Beijing criticized the US for making “unfounded accusations” about “normal trade and economic exchanges” between China and Russia.

Beijing never condemned Russia's invasion, but rather claimed neutrality in the conflict and released a vaguely articulated 12-point position on its resolution.

Ahead of the expected peace conference in Switzerland next month, Xi called for peace talks that take into account the positions of both sides.

In an interview with Chinese state media Xinhua before his arrival, Putin praised China's “approaches to resolving the crisis in Ukraine.”

Speaking alongside Putin on Thursday, the Chinese leader said that both countries “agree that the political resolution of the Ukraine issue is the right direction” and called for the construction of a “balanced, effective and sustainable security framework.” – an allusion to the shared view of Beijing and Moscow is that NATO is to blame for the war in Europe.

“China hopes for peace and stability in Europe soon and continues to play a constructive role,” Xi said.

Russian President Vladimir Putin and Chinese leader Xi Jinping exchange documents during a ceremony in Beijing, China, May 16, 2024.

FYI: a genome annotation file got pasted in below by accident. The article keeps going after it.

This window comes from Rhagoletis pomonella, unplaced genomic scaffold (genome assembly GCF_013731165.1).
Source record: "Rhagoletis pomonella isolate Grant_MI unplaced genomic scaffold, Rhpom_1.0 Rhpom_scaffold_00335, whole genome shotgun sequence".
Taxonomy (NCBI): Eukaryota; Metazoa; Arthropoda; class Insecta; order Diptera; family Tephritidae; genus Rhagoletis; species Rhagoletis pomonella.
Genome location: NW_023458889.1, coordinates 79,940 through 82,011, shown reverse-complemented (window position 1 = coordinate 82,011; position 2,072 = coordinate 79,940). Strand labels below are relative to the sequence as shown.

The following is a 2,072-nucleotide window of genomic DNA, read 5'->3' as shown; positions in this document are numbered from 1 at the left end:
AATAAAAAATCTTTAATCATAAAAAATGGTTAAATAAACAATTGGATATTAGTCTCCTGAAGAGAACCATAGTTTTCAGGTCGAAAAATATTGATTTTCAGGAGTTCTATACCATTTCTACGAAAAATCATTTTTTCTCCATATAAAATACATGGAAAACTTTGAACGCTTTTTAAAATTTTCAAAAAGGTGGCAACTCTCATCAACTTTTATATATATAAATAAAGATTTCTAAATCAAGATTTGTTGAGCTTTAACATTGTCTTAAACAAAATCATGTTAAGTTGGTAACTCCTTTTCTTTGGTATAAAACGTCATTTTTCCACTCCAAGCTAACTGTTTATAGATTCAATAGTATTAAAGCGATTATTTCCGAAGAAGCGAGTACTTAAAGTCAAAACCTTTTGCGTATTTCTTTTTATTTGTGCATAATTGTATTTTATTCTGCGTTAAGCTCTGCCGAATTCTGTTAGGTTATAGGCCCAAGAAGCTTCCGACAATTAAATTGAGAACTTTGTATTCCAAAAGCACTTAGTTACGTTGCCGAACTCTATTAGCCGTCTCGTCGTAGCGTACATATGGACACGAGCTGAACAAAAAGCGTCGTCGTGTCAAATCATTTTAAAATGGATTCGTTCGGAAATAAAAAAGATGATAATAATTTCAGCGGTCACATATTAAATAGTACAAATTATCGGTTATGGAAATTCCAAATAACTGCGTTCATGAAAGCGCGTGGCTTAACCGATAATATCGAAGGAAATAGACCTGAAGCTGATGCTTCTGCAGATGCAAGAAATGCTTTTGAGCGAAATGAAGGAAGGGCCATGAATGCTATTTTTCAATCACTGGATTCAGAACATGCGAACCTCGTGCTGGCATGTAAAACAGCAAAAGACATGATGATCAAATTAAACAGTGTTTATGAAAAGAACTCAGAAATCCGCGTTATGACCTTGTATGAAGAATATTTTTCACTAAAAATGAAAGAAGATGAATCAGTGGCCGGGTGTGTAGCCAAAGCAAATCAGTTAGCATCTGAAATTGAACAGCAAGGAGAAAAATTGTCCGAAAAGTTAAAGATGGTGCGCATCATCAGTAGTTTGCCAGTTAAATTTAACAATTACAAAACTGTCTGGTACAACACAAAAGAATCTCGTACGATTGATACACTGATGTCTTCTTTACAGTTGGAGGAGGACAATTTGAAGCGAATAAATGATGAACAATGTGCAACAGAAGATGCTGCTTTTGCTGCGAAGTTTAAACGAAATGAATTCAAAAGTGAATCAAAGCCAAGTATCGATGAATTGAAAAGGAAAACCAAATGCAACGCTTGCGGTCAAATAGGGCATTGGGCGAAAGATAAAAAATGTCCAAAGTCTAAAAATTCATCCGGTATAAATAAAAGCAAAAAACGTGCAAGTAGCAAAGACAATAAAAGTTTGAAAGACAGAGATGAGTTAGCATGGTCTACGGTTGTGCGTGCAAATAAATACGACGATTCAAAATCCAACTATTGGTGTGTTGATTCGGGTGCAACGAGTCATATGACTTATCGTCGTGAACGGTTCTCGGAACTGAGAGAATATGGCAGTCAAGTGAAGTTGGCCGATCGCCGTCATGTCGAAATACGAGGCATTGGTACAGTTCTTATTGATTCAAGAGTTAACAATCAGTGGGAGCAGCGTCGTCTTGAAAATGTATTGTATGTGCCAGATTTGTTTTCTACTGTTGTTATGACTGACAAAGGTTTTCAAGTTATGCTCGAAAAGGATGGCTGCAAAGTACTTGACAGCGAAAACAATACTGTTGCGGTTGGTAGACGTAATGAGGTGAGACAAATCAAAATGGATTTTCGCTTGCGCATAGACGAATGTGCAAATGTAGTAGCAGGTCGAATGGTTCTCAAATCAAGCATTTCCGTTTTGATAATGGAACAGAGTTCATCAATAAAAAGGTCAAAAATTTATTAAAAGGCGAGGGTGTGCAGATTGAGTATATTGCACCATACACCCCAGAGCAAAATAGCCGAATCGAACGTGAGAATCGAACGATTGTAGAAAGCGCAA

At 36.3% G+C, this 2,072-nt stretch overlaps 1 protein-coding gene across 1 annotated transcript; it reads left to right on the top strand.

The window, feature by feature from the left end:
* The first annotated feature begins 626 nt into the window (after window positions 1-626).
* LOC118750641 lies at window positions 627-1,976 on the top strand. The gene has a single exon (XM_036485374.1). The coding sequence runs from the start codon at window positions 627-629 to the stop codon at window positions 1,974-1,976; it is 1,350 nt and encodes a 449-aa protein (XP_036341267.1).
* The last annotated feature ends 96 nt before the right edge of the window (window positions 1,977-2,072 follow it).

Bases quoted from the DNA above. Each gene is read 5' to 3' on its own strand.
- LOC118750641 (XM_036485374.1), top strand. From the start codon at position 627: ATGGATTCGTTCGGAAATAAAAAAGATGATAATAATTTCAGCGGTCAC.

Alignment on shared frictions

This week's visit marks the 43rd meeting of the leaders in the more than a decade that Xi has been in power.

Xi and Putin, known for their close personal chemistry, steadily expanded their countries' diplomatic coordination and economic and security cooperation during this period – as both faced increasing friction with the United States and its allies.

Even as Xi seeks to repair frayed relations with Europe and stabilize his country's ties with the United States, he is widely seen as unwilling to sacrifice his partnership with Putin, who the Chinese leader sees as an indispensable partner in reshaping a world order that they both believe is unfairly dominated by the US and that they seek to contain.